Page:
While these risks may be mitigated with proper business planning, one must be very careful about technology transfers and IP licensing, especially in the industries where technologies and know-how change at a slower pace.

International Business Transactions: Foreign Investment Transactions

The final major type of international business transactions consists of foreign investment transactions. This category, in turn, consists of two sub-categories: direct foreign investments and portfolio foreign investments.

Direct foreign investment usually implies an establishment or acquisition of a production capacity or a permanent enterprise, such as a factory or hotel, in the United States. In the United States, any equity investment of ten percent or more is classified as direct foreign investment. Usually, the foreign investor would directly participate in the management of this enterprise. Of course, the direct foreign investment can be done by a US investor investing directly in a foreign country and a foreign investor investing directly in the United States.

There are two types portfolio foreign investments. The first type consists of investments in debt instructions, such as bonds and debentures. The second type consists of an equity investment in which an investor does not have any management role.

There are many advantages to engaging in foreign investment transactions; I will just point out four such advantages here. First, an investor is investing directly into a foreign enterprise which is considered to be a “local” company, thereby avoiding the complications of exporting goods and services. Second, an acquisition of an already established company with its business network, established workforce and reputation, may facilitate a rapid growth in the sales of the produced goods or services. Third, unlike the first category of international business transactions, the host country may be very interested in a direct foreign investment, because it creates jobs and helps the local economy. Hence, an investor may benefit from government incentives, especially free economic zones which levy low to no tax. Finally, in the case of a portfolio investment, investors have limited exposure due to a diversified portfolio and limited equity stake in a single enterprise.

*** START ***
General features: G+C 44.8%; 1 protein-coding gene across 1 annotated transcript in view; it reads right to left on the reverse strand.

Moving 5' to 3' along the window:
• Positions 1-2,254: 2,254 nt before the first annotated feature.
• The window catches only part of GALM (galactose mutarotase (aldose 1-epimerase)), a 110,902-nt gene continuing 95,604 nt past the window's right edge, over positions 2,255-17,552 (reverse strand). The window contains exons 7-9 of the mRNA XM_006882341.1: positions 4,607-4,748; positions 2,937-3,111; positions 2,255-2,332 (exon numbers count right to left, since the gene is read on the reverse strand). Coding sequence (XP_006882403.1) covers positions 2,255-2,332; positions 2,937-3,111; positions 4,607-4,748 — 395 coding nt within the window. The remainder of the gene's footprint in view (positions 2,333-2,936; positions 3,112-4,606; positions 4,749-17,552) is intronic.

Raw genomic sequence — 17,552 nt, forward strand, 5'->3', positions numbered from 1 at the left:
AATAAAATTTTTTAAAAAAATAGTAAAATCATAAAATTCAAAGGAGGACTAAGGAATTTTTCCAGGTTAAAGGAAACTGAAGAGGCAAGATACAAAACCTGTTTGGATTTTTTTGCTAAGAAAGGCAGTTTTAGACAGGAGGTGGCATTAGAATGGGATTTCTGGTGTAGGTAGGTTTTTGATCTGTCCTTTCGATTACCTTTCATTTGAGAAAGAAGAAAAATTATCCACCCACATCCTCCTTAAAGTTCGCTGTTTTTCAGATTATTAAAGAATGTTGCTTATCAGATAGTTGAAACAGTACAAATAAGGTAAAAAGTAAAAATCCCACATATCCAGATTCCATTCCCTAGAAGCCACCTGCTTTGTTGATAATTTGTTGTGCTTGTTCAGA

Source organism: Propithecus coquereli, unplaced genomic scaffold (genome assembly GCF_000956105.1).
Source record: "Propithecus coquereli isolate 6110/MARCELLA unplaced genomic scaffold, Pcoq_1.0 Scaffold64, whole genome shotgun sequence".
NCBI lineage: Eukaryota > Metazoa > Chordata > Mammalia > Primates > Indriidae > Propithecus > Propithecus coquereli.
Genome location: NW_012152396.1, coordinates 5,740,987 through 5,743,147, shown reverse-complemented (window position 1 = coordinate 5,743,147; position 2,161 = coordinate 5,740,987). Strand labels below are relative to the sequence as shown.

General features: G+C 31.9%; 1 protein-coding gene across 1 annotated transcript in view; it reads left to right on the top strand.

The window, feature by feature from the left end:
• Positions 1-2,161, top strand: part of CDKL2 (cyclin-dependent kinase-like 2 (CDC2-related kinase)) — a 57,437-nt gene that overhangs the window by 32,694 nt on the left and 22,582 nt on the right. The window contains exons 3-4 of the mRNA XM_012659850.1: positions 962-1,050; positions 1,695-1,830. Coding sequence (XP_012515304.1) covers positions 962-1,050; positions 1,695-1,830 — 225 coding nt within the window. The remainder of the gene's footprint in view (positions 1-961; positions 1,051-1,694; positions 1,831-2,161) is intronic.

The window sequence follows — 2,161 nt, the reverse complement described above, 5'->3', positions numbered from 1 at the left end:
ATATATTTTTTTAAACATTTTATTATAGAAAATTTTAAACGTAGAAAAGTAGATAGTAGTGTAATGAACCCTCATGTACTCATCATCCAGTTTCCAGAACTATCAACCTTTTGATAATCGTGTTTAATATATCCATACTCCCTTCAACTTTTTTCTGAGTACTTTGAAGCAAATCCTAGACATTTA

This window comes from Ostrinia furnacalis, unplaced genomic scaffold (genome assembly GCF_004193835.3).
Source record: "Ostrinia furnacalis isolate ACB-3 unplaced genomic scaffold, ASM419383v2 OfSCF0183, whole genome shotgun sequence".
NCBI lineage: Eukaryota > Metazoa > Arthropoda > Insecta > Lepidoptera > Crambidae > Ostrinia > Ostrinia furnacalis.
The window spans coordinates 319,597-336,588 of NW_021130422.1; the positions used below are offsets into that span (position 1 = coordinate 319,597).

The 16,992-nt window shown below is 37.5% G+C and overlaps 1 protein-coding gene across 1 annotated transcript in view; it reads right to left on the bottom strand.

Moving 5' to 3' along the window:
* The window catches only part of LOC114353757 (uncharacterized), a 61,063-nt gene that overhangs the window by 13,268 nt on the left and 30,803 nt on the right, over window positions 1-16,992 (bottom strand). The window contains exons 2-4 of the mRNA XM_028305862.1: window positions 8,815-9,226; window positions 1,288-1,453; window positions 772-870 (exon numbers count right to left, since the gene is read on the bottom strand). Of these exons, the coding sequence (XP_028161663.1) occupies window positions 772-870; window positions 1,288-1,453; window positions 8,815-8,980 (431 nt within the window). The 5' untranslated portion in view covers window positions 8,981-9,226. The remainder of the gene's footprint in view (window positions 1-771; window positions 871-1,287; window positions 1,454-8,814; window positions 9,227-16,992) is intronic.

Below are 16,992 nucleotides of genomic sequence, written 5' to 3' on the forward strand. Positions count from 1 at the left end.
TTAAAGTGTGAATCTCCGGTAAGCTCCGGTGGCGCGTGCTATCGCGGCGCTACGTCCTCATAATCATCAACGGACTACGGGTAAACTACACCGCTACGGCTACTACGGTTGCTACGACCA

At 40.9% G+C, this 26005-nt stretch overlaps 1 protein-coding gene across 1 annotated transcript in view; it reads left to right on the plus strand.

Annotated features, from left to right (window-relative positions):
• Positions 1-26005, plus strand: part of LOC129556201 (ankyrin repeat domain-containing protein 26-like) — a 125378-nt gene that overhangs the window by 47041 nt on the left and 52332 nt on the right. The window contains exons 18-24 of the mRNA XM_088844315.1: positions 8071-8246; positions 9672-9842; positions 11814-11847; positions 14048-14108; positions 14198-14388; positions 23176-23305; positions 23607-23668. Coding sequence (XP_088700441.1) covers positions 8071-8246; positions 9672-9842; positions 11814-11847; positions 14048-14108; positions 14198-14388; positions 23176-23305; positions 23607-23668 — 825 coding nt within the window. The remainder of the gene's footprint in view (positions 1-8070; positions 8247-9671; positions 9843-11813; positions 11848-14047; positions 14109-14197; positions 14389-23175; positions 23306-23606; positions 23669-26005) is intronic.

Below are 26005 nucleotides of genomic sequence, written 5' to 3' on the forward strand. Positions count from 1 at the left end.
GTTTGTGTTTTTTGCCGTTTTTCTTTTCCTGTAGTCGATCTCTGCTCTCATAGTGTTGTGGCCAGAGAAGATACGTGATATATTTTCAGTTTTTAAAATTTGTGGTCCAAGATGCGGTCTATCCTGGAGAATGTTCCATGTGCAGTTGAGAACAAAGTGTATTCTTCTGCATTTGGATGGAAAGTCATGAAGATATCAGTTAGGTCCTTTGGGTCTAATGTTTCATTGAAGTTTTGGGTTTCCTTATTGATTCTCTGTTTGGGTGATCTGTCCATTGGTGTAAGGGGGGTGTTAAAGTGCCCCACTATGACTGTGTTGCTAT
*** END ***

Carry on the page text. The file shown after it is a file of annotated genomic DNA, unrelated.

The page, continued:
There may be, however, serious disadvantages to foreign investment transactions; I will mention here only three potential problems. First, a direct foreign investment exposes an investor to potential political and economic changes in the host country. For example, expropriation is a significant risk in South American countries. Second, a direct foreign investment implies an international corporate structure that may be very complex, expensive and require extensive tax and business planning. Finally, a portfolio investor without a management role is at the mercy of the company’s management, which may significantly affect the value of his investment.

International Business Transactions: Hybrid Investments

The classification of international business transactions that I provided above is an ideal one. In reality, hybrid investments (i.e. investments that have the features of more than one category of international business transactions) are widespread. One can easily find examples of portfolio investors who control an enterprise through a management agreement.